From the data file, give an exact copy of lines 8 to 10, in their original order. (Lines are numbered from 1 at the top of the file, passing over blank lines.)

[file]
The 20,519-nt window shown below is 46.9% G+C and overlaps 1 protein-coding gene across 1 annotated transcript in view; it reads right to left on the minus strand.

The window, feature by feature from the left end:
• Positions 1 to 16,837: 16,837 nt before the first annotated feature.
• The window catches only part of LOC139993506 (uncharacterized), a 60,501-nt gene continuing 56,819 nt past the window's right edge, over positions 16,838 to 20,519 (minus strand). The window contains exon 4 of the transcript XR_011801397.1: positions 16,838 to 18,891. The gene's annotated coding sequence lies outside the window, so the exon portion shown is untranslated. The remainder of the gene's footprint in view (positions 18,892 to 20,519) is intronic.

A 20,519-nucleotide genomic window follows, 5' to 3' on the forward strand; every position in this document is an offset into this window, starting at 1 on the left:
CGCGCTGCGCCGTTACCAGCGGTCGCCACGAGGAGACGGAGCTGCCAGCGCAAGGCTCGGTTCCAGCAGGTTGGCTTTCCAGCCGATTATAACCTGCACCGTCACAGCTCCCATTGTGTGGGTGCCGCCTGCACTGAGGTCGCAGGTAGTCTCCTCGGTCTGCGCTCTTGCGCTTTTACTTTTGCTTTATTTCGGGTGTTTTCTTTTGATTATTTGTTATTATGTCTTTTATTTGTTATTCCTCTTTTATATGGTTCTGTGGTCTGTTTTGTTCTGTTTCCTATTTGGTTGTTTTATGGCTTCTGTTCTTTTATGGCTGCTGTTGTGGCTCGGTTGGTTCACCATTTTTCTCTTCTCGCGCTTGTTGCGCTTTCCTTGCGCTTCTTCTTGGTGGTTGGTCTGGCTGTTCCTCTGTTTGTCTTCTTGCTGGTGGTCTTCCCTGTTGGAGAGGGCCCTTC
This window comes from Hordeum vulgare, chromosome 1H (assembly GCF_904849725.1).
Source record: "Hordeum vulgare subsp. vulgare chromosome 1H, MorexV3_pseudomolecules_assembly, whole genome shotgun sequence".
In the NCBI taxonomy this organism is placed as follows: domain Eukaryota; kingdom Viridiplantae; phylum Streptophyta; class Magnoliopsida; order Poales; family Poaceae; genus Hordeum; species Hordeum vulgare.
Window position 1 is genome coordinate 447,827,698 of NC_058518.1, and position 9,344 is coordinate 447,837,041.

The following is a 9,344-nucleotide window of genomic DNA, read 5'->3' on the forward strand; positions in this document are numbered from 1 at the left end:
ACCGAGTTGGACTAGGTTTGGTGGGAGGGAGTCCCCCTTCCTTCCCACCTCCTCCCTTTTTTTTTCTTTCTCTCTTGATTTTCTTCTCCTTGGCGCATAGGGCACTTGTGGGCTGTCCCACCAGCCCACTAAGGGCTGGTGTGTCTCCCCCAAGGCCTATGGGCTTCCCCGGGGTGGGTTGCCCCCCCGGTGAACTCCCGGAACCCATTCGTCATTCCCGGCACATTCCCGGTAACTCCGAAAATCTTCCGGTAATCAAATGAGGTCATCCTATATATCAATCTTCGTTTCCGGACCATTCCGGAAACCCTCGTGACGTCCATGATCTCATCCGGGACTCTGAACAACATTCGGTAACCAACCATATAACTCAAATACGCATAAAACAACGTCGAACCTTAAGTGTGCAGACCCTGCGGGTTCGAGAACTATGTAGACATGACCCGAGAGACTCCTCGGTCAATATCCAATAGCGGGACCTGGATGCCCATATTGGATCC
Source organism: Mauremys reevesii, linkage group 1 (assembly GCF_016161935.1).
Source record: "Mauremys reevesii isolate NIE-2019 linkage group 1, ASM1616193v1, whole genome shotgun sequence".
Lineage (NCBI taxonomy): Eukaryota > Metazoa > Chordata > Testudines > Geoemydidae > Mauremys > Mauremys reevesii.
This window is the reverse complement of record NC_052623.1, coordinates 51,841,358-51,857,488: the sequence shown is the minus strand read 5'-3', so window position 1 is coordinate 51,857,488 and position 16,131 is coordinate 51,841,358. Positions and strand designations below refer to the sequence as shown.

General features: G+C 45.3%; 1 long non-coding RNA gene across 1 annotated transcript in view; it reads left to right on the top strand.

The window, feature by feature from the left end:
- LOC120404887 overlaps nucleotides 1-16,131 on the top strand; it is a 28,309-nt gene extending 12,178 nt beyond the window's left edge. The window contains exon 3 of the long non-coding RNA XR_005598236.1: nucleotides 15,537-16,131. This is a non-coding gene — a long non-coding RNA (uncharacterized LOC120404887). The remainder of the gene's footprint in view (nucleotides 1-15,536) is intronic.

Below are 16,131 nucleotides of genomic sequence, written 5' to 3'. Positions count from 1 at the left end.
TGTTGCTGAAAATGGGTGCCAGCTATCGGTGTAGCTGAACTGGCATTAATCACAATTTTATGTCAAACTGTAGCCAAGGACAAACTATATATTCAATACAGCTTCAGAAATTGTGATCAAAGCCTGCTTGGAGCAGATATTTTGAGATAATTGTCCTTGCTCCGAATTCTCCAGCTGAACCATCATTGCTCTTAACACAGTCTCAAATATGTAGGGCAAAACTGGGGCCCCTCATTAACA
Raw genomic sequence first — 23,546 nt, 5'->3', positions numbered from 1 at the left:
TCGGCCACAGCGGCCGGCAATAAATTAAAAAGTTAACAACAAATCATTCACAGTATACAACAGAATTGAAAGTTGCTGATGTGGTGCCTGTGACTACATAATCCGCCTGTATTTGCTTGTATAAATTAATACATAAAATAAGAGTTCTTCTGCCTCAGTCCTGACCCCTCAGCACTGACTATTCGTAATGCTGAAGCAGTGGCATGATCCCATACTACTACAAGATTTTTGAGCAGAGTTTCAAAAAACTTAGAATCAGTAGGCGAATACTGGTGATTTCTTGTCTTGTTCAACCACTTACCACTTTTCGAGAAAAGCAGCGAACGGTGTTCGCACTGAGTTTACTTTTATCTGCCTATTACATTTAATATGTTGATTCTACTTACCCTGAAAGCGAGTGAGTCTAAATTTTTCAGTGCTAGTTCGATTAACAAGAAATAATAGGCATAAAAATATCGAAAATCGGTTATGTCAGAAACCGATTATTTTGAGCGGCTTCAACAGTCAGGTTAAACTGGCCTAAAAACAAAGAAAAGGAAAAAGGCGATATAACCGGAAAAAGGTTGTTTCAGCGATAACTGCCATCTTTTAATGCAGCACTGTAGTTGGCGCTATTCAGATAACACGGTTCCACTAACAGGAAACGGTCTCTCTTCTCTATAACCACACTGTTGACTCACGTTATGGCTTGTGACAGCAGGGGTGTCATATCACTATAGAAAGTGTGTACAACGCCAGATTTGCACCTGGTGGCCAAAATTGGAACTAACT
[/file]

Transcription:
Source record: "Hordeum vulgare subsp. vulgare chromosome 1H, MorexV3_pseudomolecules_assembly, whole genome shotgun sequence".
In the NCBI taxonomy this organism is placed as follows: domain Eukaryota; kingdom Viridiplantae; phylum Streptophyta; class Magnoliopsida; order Poales; family Poaceae; genus Hordeum; species Hordeum vulgare.
Window position 1 is genome coordinate 447,827,698 of NC_058518.1, and position 9,344 is coordinate 447,837,041.